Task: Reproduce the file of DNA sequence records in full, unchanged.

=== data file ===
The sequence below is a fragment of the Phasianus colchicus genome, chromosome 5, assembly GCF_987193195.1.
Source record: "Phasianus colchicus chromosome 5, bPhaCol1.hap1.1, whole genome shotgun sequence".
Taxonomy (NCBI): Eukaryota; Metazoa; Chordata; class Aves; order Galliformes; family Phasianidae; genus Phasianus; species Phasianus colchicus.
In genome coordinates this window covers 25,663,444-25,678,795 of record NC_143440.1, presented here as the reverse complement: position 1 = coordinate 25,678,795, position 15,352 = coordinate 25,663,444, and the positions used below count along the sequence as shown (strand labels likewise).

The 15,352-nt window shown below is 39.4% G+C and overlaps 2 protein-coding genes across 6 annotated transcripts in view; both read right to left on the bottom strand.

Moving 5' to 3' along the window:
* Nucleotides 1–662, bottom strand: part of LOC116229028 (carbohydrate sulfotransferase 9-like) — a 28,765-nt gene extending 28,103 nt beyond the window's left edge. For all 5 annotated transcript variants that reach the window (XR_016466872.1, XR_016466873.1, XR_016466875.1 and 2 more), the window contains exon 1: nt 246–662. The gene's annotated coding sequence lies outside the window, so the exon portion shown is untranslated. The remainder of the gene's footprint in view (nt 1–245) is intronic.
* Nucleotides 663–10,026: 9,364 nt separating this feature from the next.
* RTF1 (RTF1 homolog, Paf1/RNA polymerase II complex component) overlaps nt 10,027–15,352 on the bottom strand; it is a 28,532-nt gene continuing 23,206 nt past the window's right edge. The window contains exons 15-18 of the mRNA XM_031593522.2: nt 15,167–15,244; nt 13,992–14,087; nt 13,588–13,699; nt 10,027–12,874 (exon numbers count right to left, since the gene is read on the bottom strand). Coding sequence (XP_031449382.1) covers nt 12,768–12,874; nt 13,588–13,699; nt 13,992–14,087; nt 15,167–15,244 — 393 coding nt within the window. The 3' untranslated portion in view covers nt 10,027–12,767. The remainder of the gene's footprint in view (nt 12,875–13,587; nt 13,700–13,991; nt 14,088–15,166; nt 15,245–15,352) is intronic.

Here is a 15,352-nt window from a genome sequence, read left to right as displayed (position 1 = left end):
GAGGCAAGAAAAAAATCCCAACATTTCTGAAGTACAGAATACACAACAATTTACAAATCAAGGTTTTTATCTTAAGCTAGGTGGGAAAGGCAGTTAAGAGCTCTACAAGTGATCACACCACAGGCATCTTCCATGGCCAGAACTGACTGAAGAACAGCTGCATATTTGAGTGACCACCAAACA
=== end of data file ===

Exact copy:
The sequence below is a fragment of the Phasianus colchicus genome, chromosome 5, assembly GCF_987193195.1.
Source record: "Phasianus colchicus chromosome 5, bPhaCol1.hap1.1, whole genome shotgun sequence".
Taxonomy (NCBI): Eukaryota; Metazoa; Chordata; class Aves; order Galliformes; family Phasianidae; genus Phasianus; species Phasianus colchicus.
In genome coordinates this window covers 25,663,444-25,678,795 of record NC_143440.1, presented here as the reverse complement: position 1 = coordinate 25,678,795, position 15,352 = coordinate 25,663,444, and the positions used below count along the sequence as shown (strand labels likewise).

The 15,352-nt window shown below is 39.4% G+C and overlaps 2 protein-coding genes across 6 annotated transcripts in view; both read right to left on the bottom strand.

Moving 5' to 3' along the window:
* Nucleotides 1–662, bottom strand: part of LOC116229028 (carbohydrate sulfotransferase 9-like) — a 28,765-nt gene extending 28,103 nt beyond the window's left edge. For all 5 annotated transcript variants that reach the window (XR_016466872.1, XR_016466873.1, XR_016466875.1 and 2 more), the window contains exon 1: nt 246–662. The gene's annotated coding sequence lies outside the window, so the exon portion shown is untranslated. The remainder of the gene's footprint in view (nt 1–245) is intronic.
* Nucleotides 663–10,026: 9,364 nt separating this feature from the next.
* RTF1 (RTF1 homolog, Paf1/RNA polymerase II complex component) overlaps nt 10,027–15,352 on the bottom strand; it is a 28,532-nt gene continuing 23,206 nt past the window's right edge. The window contains exons 15-18 of the mRNA XM_031593522.2: nt 15,167–15,244; nt 13,992–14,087; nt 13,588–13,699; nt 10,027–12,874 (exon numbers count right to left, since the gene is read on the bottom strand). Coding sequence (XP_031449382.1) covers nt 12,768–12,874; nt 13,588–13,699; nt 13,992–14,087; nt 15,167–15,244 — 393 coding nt within the window. The 3' untranslated portion in view covers nt 10,027–12,767. The remainder of the gene's footprint in view (nt 12,875–13,587; nt 13,700–13,991; nt 14,088–15,166; nt 15,245–15,352) is intronic.

Here is a 15,352-nt window from a genome sequence, read left to right as displayed (position 1 = left end):
GAGGCAAGAAAAAAATCCCAACATTTCTGAAGTACAGAATACACAACAATTTACAAATCAAGGTTTTTATCTTAAGCTAGGTGGGAAAGGCAGTTAAGAGCTCTACAAGTGATCACACCACAGGCATCTTCCATGGCCAGAACTGACTGAAGAACAGCTGCATATTTGAGTGACCACCAAACA